Picking books for children can be difficult, not only are we adults battling with TV, game consoles, tablets and toys, it’s hard to fit the old-fashioned entertainment of a book into a child’s life. There’s no doubt children have a great imagination and at a young age nothing is impossible so when they become interested in a topic such as space, it is something we here at the Planetarium like to encourage. Therefore when a tool such as a good book comes to hand we like to share our secrets and pass the torch in the hope fellow readers can encourage their young ones to read, learn and blossom in a science based subject.
At first glance this book is very appealing; with vintage colouring and a 70’s vibe it practically jumps off the shelves. I was intrigued by the bright oranges; the navy’s and yellows not to mention the patterned and smooth cover. Predominantly aimed at children I couldn’t help but pick it up and glance through the pages.
This book takes you on a journey through the solar system with Professor Astro Cat and his trusty mouse sidekick. It’s the space-themed Tom and Jerry that is missing from every child’s bookshelf covering the planets, the moon landings and more. The opening pages tackle topics such as the Big Bang, expansion theory and galaxy formations in a comprehensible and fun way for young readers. It leads into an introduction to the planets, dwarf planets and even the Earth’s orbit around the Sun all within the first 10 pages. This book really packs a punch with information on the Apollo Moon landings, life on the International Space Station, constellations and telescopes making it a great rounded read for children interested in space.
It’s well written and easy to read, one element I really enjoyed about this book was the diagrams and images. It is packed with information but the images help to explain the content easily. It also makes it more attractive for young readers with pictures and a colourful layout from one page to the next. It’s a large book so everything is carefully laid out to fill the page however under no circumstances is it an overwhelming read considering size and content. There are ‘fact’ sections on the pages too so children can read fun facts and conduct their own mini activities like using a radio to hear the leftover echo from the Big Bang or calculating your age on Mercury.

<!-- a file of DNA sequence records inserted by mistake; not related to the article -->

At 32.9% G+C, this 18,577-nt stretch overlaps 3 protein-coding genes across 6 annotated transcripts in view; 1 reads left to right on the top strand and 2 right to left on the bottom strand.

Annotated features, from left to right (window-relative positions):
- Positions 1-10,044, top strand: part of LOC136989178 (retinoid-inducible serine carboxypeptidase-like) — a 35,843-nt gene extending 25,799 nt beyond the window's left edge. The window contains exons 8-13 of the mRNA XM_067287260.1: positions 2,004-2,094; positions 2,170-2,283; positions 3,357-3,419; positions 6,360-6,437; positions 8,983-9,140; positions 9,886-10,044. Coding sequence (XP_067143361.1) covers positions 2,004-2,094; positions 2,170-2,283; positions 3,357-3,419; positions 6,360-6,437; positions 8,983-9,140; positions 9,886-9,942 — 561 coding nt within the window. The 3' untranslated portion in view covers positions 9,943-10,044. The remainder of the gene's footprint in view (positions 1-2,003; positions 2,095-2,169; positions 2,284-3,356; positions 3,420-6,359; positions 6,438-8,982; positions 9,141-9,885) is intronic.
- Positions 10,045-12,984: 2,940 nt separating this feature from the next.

This is a book that won’t be read in one sitting but will be read over a period of time. Although there is a glossary at the back for some words children may not have stumbled upon before, I would still recommend it as a good book to read with your children to help with any big words or aid the discussion about the Universe. I would recommend this for children aged 6 and up depending on their interest in the topic of space, working in an educational environment I have come across children of all ages but the content and the level at which you talk to them really depends on their interest and knowledge.
Overall this book is a great read for young space enthusiasts; it will feed their imagination and introduce them to areas of science they may not have stumbled on before not to mention discoveries, theories and previous ventures in space travel. It even concludes with a paragraph encouraging young readers to look to the skies and one day help’ solve the mysteries at the frontiers of space.’ Many children think of space and immediately look at the career of an astronaut but this book opens possibilities not just in space travel but other areas of science and engineering for the budding young reader.
Professor Astro Cat’s Frontiers of Space by Dominic Walliman and Ben Newman, Flying Eye Books
(Review by Samantha Steed, Education Support Officer, review copy purchased privately)